War on Peace

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May20-27, 2004
War on Peace
By Deacon Tom Picciano/ SUN contributing writer
SUN photo(s) Chuck Haupt
Workshop in Southern Tier Explains Conscientious Objector Status

Binghamton — In May 1981, Bishop Frank Harrison issued a statement that’s getting a second look these days. “The Formation of a Catholic Conscience on War and Peace” came out within months of draft registration instituted by President Jimmy Carter. Bishop Harrison touched on the registration, a potential for a draft, and conscientious objection. That paper was distributed again on May 4 for people who attended a conscientious objector training workshop.

“A conscientious objector is a person who has a belief that it’s wrong to participate in war in any form,” said Paul Frazier of Pax Christi of Syracuse, a member of St. Lucy’s Parish. “Tonight is not the time and place for us to try and deal with what has gone on in Iraq.” But Frazier said the war with Iraq is one reason the workshop was held. “Whatever that means to us as an individual, as a community, as a parent, grandparent, as an uncle. What is this phenomenon of war about?” Several who attended expressed concerns for those who serve now in the military or could potentially serve if there’s a call-up.

“I have a grandson in the 3rd Army, 3rd Brigade, he was part of the invasion of Baghdad. He’s currently experiencing some serious emotional problems, post traumatic stress disorder,” said Joe Coudriet, a social justice minister at Our Lady of Good Counsel Parish in Endicott. “The reason why I’m here is the same reason I started social justice in 1980 and why I became draft board president in 1985: to make sure Catholics don’t miss and have an opportunity to exercise their rights in regard to military service.” Teri Dempsey of Our Lady of Sorrows Parish in Vestal, is a teacher. “I’d like to have the alternative to the military recruiters in the local high school,”said Dempsey.

Others had been conscientious objectors during the Vietnam War, like Sam Allen of Our Lady of Good Counsel Parish. “I hope to be able to inform and educate the youth of my parish and the community about the importance and the option for becoming a conscientious objector.” According to the Selective Service System website, no male between the ages of 18 and 25 is exempt from registering. Since there is no draft in place now, there’s no way to ask for a deferment on any grounds. But failure to register can carry stiff penalties, including a $250,000 fine and five years in jail. Registration is also required to obtain federal student aid, job training benefits, and employment with the federal government.

Should there be a call-up, there’s limited time to establish grounds for a deferment. Frazier said in a draft there would be three classifications for service: active in the armed forces, in the armed forces as a non-combatant or 2 years service in the national interest. Dick Keough, who helped Frazier present the workshop, said it’s necessary for young men to understand their options prior to registration. “There is a duty. Those who know should give forth the information to those that are seeking. I think that’s our right being here in a community with young people that have the right to know,” Keough said.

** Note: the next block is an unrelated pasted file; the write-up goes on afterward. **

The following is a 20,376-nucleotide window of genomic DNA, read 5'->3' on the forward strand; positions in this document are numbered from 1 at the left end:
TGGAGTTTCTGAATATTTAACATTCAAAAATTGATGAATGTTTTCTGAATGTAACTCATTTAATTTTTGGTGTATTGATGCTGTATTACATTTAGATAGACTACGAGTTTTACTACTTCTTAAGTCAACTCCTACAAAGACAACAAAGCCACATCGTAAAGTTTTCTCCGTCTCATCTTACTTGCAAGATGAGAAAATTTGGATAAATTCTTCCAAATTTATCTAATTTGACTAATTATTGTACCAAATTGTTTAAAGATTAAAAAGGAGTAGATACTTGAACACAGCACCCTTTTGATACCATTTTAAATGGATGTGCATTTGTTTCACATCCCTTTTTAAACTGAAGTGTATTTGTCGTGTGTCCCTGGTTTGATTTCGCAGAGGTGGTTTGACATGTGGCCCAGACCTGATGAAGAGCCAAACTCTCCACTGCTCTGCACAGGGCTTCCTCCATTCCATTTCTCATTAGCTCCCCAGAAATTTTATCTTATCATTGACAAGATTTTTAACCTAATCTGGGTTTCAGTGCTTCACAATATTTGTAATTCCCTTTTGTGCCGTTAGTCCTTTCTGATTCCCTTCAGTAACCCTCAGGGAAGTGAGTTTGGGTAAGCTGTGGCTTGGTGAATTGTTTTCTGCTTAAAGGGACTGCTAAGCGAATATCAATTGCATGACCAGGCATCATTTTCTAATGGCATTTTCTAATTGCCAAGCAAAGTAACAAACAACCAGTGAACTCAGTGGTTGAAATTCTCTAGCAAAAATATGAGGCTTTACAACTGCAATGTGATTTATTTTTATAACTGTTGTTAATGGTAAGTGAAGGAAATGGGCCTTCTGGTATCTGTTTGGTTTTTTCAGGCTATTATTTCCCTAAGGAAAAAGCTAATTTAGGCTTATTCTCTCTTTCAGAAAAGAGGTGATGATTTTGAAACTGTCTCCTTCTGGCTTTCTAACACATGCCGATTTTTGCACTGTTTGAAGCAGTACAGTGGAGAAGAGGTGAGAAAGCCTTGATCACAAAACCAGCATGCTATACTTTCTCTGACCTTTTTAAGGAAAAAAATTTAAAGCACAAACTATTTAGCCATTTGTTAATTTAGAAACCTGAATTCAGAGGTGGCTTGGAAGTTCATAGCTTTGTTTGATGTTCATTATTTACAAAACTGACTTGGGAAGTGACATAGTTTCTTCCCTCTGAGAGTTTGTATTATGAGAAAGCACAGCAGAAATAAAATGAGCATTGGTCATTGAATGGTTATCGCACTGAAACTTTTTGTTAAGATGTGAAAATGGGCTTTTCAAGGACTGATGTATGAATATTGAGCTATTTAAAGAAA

“You don’t say that we don’t want anybody in the military. What we’re saying is let them make a good conscious choice about it so that they know what the church teaches, what the law is,” he said. “They should have the right to know the truth so they can make that decision.” Bishop Harrison’s statement more than two decades ago touched on the complexity of the matter.

“We have witnessed in recent years more and more persons raise disturbing questions about war and peace, about the moral justification of war in general or about this war in particular, about conscientious objection to participation in any type of war.” His words also drew on Vatican II’s “Decree on the Church’s Missionary Activity,” which said that Christians as good citizens “should sincerely and actively foster love of country and, while utterly rejecting racial hatred or exaggerated nationalism, work for universal love among men.” As part of his statement, Bishop Harrison named counselors to deal with forming conscience on war and peace. In addition, he established a file of letters for those seeking conscientious objector status.

The diocese continues to register people as conscientious objectors. Information forms, including a sample letter, are available by calling (315) 422-7203. Frazier notes that’s a good first step, but encourages anyone seeking to establish conscientious objector status to mail similar letters to teachers, coaches and others in their life. Several workshops on conscientious objection have been held in recent months around the diocese. Frazier said St. Andrew’s Parish in Syracuse has included the topic in religious education classes. They’ve also created a card to send to the diocese for conscientious objector registration.

In the Southern Region, plans are being formalized to bring The Mental Health players into schools to deal with the topic. In addition, others have discussed the possibility of bringing information workshops to parishes in Broome County.

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